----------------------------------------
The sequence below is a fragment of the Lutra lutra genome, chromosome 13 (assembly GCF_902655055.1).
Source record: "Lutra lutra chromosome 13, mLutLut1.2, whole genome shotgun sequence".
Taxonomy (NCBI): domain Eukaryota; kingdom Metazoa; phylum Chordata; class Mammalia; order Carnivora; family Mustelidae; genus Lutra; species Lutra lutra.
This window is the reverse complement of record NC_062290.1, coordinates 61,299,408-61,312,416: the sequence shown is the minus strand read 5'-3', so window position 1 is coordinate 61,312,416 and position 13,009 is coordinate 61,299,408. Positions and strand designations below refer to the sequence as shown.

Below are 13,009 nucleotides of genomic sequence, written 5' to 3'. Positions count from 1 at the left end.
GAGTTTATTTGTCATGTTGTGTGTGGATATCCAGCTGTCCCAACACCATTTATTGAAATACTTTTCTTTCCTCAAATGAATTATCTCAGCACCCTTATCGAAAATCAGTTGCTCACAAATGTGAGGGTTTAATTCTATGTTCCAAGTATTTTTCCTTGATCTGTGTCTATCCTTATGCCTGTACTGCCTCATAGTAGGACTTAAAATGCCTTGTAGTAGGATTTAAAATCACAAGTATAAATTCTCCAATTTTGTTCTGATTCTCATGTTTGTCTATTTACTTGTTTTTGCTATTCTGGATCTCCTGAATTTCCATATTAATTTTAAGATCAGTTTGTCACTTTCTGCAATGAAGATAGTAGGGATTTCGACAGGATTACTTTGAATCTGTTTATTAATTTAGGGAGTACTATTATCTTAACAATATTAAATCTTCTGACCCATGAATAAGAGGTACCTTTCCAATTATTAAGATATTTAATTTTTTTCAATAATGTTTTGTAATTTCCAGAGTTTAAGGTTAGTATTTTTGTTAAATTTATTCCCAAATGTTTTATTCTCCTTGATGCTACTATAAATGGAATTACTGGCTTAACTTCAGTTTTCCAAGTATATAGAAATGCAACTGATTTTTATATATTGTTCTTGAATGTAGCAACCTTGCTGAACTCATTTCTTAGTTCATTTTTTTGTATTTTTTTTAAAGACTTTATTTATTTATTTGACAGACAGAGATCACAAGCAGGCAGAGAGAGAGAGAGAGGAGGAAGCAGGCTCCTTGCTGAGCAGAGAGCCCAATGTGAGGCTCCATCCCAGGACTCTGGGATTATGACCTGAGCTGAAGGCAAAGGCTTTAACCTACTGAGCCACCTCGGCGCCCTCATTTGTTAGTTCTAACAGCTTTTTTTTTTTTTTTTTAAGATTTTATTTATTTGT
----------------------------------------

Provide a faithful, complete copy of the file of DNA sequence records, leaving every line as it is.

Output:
The sequence below is a fragment of the Lutra lutra genome, chromosome 13 (assembly GCF_902655055.1).
Source record: "Lutra lutra chromosome 13, mLutLut1.2, whole genome shotgun sequence".
Taxonomy (NCBI): domain Eukaryota; kingdom Metazoa; phylum Chordata; class Mammalia; order Carnivora; family Mustelidae; genus Lutra; species Lutra lutra.
This window is the reverse complement of record NC_062290.1, coordinates 61,299,408-61,312,416: the sequence shown is the minus strand read 5'-3', so window position 1 is coordinate 61,312,416 and position 13,009 is coordinate 61,299,408. Positions and strand designations below refer to the sequence as shown.

Below are 13,009 nucleotides of genomic sequence, written 5' to 3'. Positions count from 1 at the left end.
GAGTTTATTTGTCATGTTGTGTGTGGATATCCAGCTGTCCCAACACCATTTATTGAAATACTTTTCTTTCCTCAAATGAATTATCTCAGCACCCTTATCGAAAATCAGTTGCTCACAAATGTGAGGGTTTAATTCTATGTTCCAAGTATTTTTCCTTGATCTGTGTCTATCCTTATGCCTGTACTGCCTCATAGTAGGACTTAAAATGCCTTGTAGTAGGATTTAAAATCACAAGTATAAATTCTCCAATTTTGTTCTGATTCTCATGTTTGTCTATTTACTTGTTTTTGCTATTCTGGATCTCCTGAATTTCCATATTAATTTTAAGATCAGTTTGTCACTTTCTGCAATGAAGATAGTAGGGATTTCGACAGGATTACTTTGAATCTGTTTATTAATTTAGGGAGTACTATTATCTTAACAATATTAAATCTTCTGACCCATGAATAAGAGGTACCTTTCCAATTATTAAGATATTTAATTTTTTTCAATAATGTTTTGTAATTTCCAGAGTTTAAGGTTAGTATTTTTGTTAAATTTATTCCCAAATGTTTTATTCTCCTTGATGCTACTATAAATGGAATTACTGGCTTAACTTCAGTTTTCCAAGTATATAGAAATGCAACTGATTTTTATATATTGTTCTTGAATGTAGCAACCTTGCTGAACTCATTTCTTAGTTCATTTTTTTGTATTTTTTTTAAAGACTTTATTTATTTATTTGACAGACAGAGATCACAAGCAGGCAGAGAGAGAGAGAGAGGAGGAAGCAGGCTCCTTGCTGAGCAGAGAGCCCAATGTGAGGCTCCATCCCAGGACTCTGGGATTATGACCTGAGCTGAAGGCAAAGGCTTTAACCTACTGAGCCACCTCGGCGCCCTCATTTGTTAGTTCTAACAGCTTTTTTTTTTTTTTTTTAAGATTTTATTTATTTGT